Kandos – quirky, country Kandos. Not your obvious host for a biannual Australian contemporary arts festival. Previous claims to fame have been the hotrod show and the now-defunct cement works. But on February 2nd this post-industrial NSW township played host to a flock of artists who swooped upon the quiet village’s two pubs, wide streets and quaint churches for the much-hyped inaugural Cementa_13. Read the entire Kandos You Are Cementa by Estelle Pigot →
I’ve written before about the fact that I’m a closet steampunk sympathiser. I have travelled to Oamaru, NZ – capital of steampunk in the southern hemisphere – to pose for Facebook pics with oversized busts of Queen Victoria, and bid on eBay for all manner of corsetry, bustles and eye-glasses. For the uninitiated, steampunk is a postmodern aesthetic which loosely defined, looks like a mash-up of science fiction cyberpunk and Victoriana. Though, alas, this scruffy sub-culture so rarely has its day and is so scarcely done right.
That’s why John Galea’s steampunk adaptation of The Tempest at this year’s Sydney Fringe Festival was such a delight. The contemporary recreation does plenty for Shakespeare and more for steampunk than anything I’ve seen to date. The costuming was a spectacular of glittering burlesque corsets, aviator goggles, eyeglasses and Victorian safari suits. Elizabeth Elwell-Cook of Notable Design Solutions designed the 18 costumes with Jasmine Leong. Read the rest of Hell Is Empty & All the Devils Are Sidetracked in Marrickville →
With all the excitement about the high cost of products in Australia compared to the US, how does it really affect the creative industry here?
As designers, we all need software to create. According to this old news story that did the rounds a while back, Adobe doesn’t mind slugging Australian designers with hefty price-tags, “Every two years, when Adobe releases a new version of Creative Suite, the cost is around 50% or more higher across the board for the same software when sold in Australia”
But Adobe isn’t the only international software company taking advantage of our good nature (or plain ignorance) down under. What other brands are denying us a fair shake of the sauce bottle when it comes to software?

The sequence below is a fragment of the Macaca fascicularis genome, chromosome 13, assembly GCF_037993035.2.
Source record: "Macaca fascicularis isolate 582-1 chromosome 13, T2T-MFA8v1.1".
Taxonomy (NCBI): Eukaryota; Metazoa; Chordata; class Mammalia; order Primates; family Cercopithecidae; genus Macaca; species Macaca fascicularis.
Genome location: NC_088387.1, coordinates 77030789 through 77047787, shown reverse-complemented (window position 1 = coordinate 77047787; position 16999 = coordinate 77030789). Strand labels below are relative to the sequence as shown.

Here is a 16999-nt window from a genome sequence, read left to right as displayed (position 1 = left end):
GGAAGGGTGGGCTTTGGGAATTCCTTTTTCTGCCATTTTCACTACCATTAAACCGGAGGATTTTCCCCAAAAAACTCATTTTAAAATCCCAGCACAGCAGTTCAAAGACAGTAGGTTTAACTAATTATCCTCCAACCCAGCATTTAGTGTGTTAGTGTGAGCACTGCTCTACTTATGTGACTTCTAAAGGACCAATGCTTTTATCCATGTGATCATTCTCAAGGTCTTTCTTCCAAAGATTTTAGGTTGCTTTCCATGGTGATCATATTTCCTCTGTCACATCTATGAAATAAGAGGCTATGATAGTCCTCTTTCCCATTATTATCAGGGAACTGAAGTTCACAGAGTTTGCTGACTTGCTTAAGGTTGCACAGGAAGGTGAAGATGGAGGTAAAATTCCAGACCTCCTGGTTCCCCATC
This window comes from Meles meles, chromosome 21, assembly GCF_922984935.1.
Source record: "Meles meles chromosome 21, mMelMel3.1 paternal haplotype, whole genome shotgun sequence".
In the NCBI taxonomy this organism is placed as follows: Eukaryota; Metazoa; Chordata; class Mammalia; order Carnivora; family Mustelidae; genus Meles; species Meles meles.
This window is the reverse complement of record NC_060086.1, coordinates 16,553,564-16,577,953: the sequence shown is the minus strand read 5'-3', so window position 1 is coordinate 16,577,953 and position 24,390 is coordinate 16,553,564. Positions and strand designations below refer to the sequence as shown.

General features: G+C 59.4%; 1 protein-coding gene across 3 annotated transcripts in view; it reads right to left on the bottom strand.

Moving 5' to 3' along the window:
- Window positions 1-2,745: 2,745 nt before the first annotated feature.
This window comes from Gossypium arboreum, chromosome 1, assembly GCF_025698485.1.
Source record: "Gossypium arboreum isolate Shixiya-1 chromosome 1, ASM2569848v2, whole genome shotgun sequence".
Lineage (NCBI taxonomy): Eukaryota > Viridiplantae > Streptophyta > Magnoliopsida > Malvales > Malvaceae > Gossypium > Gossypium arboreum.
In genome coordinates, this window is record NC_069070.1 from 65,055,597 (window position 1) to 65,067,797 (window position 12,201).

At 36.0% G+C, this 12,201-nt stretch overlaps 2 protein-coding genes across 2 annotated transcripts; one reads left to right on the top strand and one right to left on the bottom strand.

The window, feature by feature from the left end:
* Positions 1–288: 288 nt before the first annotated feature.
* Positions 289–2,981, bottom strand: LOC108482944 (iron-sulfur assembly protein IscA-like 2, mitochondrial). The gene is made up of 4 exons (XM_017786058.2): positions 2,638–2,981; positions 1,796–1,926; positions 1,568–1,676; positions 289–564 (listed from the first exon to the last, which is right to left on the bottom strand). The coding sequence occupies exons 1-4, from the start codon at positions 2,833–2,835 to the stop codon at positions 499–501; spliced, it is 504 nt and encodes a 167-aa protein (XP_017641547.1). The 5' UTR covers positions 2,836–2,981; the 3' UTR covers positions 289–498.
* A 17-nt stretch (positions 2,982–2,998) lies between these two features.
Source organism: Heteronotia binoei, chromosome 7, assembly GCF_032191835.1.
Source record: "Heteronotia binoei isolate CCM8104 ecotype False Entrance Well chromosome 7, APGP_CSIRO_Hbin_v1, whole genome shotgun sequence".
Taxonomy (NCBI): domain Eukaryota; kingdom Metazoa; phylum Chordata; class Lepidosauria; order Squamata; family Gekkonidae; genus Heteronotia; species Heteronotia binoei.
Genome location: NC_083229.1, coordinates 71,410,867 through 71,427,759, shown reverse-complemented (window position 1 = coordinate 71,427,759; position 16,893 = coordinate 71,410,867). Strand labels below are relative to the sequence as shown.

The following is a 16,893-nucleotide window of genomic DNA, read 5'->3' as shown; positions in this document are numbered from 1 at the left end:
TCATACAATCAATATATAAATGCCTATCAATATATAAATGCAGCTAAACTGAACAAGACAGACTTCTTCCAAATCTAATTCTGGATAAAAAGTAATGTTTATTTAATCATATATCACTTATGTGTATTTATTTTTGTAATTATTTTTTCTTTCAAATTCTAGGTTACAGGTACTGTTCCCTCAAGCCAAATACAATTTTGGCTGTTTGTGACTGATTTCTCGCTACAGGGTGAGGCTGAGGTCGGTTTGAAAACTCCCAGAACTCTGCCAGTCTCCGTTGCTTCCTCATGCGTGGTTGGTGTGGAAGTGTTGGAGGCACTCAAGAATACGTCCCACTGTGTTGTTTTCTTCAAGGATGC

Design Federation’s research found that Extensis (the maker of font management software Suitcase Fusion) are charging Australian customers $US131 for the “international version” versus $US100 for our Yankee counterparts.
QuarkXPress 9 happily claims $US999 from users outside of the States who must purchase the Pacific, Asia, and Africa Edition, but USA users save themselves almost $US150.00 for the Americas Edition which goes for $US849.
It’s the same story with CorelDRAW Graphics Suite X6 who ask us for $US629.00 and sell for $US499 to USA citizens.
So what can we do about it, folks? Well, Design Federation knows a few of you will have your sneaky suggestions around such a dilemma but our official suggestion is to refuse to suck it up and start making some noise about it. We know times are tough for The Home of the Brave but we’re not all characters from TV (horror) show The Shire over here, some of us can count… and it’s starting to add up.
Written by David Goldberg | Edited by misspigelle
How do you know Fashion Week is just around the corner in Sydney? The answer is easy – by quaffing champagne and looking a gorgeous outfits at the first collaborative fashion event of the season, the launch of Fashion Palette.
This event was held earlier in the week to give media a sneak preview of what we could expect coming into this weekend’s action packed event. With many familiar designers showcasing their wares, including Nicola Finetti & Bettina Liano, there are also some of the up and coming names that should definitely be on your radar coming into the new A/W season.
One of the highlights from the evening was emerging designer Wanni, whose ethereal creations combined with bold colour are both feminine and eye catching. With a real emphasis on draping, and an eye for embellished details, this will no doubt be the first of many collections from this young designer.
If this launch experience was anything to go by, this weekend’s events at Carriageworks are not to be missed.